- Hinduism. a word or formula, as from the Veda, chanted or sung as an incantation or prayer.
- an often repeated word, formula, or phrase, often a truism: If I hear the “less is more” mantra one more time, I'll scream.
Origin of mantra
Examples from the Web for mantra
The GOP should embrace the work ethic as its mantra, and this time act like they mean it.Bush, Christie, Romney: Who’ll Be the GOP Class Warrior?
December 15, 2014
The mantra in Washington is to “manage” differences with Beijing and find areas of cooperation.Sony Blames North Korea for Hacking, but Washington Left Them Completely Vulnerable
Gordon G. Chang
December 3, 2014
The Krishna Movement stresses continual silent chanting of the Hare Krishna mantra in order to keep the mind focused on God.When Gary Wright Met George Harrison: Dream Weaver, John and Yoko, and More
September 29, 2014
Memorize and spread this mantra: The War on Drugs Is What Makes Thugs.The War on Drugs Is What Makes Thugs
August 21, 2014
This mantra of the hi-tech revolution has brought fundamental change to virtually every area of American life except one—politics.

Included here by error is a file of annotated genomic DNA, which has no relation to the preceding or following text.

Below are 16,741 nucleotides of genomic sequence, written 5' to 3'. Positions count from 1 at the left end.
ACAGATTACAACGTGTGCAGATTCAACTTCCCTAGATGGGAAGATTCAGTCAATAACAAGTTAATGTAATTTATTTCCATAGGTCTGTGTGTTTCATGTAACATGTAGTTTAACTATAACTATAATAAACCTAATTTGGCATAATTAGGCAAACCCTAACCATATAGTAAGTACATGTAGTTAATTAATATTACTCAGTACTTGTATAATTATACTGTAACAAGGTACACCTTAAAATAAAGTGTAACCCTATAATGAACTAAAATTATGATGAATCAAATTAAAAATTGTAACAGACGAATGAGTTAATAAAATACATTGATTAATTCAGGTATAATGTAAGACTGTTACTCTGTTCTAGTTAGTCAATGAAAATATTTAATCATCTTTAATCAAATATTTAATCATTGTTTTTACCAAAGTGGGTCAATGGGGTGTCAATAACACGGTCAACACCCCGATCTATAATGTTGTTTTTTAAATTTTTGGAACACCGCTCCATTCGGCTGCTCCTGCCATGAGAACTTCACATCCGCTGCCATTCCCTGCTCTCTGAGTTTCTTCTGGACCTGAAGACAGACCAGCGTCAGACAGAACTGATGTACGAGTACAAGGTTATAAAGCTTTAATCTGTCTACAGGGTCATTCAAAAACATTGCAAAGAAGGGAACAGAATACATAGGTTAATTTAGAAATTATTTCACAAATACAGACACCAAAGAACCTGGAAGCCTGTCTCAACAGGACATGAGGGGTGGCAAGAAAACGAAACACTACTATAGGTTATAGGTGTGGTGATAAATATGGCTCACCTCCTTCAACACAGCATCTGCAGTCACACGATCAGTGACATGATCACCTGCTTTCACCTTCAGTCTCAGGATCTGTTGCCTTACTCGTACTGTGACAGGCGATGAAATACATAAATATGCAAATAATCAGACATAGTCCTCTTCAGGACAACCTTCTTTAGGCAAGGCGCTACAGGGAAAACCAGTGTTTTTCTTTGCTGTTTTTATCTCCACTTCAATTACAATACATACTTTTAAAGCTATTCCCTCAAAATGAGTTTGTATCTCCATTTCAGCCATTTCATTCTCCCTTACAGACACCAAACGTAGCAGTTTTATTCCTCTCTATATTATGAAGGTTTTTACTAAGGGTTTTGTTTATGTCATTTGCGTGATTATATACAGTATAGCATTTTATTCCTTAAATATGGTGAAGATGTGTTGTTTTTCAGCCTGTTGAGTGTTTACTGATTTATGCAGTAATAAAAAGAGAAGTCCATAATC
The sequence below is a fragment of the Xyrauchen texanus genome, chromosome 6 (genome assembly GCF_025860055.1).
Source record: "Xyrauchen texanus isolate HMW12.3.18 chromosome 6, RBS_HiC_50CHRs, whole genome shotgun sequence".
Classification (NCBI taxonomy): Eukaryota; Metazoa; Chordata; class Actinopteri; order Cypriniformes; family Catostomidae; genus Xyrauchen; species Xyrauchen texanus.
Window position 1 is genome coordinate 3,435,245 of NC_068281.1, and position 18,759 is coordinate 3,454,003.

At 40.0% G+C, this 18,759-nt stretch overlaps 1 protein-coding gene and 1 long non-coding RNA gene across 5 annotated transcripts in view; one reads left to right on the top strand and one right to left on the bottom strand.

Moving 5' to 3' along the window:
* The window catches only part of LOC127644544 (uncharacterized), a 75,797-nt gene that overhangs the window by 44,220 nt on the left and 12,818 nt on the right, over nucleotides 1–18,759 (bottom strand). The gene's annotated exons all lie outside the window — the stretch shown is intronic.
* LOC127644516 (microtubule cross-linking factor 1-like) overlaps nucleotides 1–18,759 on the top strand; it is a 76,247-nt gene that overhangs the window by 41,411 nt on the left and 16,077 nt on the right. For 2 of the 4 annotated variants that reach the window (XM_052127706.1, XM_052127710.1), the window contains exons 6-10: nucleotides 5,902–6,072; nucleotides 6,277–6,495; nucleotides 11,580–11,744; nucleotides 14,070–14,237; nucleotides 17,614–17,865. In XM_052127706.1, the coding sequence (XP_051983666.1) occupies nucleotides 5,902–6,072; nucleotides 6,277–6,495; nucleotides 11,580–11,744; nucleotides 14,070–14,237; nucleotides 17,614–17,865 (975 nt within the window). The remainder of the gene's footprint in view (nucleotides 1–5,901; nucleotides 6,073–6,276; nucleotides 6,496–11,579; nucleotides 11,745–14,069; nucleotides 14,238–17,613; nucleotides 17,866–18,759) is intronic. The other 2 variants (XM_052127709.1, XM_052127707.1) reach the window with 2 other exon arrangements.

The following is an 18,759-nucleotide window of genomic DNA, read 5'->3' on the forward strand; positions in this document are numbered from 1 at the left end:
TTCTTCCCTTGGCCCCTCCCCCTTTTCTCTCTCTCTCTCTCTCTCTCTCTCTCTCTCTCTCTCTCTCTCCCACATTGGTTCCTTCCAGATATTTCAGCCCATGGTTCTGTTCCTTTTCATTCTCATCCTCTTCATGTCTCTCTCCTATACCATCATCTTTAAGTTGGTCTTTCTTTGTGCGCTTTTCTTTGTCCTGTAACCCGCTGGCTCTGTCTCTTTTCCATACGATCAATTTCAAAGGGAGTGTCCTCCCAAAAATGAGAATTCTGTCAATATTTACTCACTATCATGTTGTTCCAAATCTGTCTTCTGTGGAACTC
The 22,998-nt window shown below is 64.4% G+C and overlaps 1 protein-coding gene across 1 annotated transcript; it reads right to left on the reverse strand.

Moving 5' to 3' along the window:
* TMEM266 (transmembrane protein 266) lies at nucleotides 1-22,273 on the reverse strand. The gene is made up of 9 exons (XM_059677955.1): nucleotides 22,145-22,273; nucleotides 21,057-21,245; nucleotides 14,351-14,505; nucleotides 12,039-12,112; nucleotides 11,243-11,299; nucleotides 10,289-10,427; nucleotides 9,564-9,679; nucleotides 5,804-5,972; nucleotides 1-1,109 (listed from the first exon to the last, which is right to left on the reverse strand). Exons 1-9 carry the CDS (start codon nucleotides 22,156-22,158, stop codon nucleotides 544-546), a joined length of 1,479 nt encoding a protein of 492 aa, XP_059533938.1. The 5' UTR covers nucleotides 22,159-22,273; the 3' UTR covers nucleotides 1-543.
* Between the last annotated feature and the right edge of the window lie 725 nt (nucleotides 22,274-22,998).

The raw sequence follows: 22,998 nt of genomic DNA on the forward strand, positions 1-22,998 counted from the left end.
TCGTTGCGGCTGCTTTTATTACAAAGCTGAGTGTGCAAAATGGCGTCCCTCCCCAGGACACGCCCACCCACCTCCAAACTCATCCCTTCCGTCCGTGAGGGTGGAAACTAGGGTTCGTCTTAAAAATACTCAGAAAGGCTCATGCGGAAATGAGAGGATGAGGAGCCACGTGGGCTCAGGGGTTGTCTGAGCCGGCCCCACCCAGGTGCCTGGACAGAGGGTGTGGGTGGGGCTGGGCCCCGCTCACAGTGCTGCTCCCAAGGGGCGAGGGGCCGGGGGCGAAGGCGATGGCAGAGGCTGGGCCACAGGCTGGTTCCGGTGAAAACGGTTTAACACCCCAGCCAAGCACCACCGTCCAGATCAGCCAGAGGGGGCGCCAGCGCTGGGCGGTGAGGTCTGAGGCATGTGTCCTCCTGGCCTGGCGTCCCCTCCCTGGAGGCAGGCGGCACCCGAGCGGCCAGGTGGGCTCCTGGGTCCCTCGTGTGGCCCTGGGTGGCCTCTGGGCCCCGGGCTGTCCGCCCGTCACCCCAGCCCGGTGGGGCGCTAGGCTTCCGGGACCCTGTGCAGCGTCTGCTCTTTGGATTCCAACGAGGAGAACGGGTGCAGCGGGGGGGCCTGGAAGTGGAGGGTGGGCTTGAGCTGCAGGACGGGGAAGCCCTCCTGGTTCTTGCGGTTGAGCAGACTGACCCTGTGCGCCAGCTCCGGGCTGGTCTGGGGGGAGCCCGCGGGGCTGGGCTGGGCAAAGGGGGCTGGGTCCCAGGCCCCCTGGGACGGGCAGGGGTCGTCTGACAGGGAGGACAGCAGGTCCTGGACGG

A spell or mantra must have accompanied the tying, but this I was not privileged to learn.Beast and Man in India
John Lockwood Kipling
Occasionally a mantra is infused with high religious fervour.Indian Myth and Legend
Donald Alexander Mackenzie
He repeated a mantra automatically, for his thoughts were elsewhere.Caravans By Night
Hence it is called the Mantra Sdhan, to distinguish it from other sorts of Sdhans.Phallic Miscellanies
But how shall I know that the mantra which I have learned is equally efficacious?Folk-Tales of Bengal
Lal Behari Day
- Hinduism any of those parts of the Vedic literature which consist of the metrical psalms of praise
- Hinduism Buddhism any sacred word or syllable used as an object of concentration and embodying some aspect of spiritual power
Word Origin and History for mantra
1808, "that part of the Vedas which contains hymns," from Sanskrit mantra-s "sacred message or text, charm, spell, counsel," literally "instrument of thought," related to manyate "thinks," from PIE root *men- "to think" (see mind (n.)). Sense of "special word used for meditation" is first recorded in English 1956.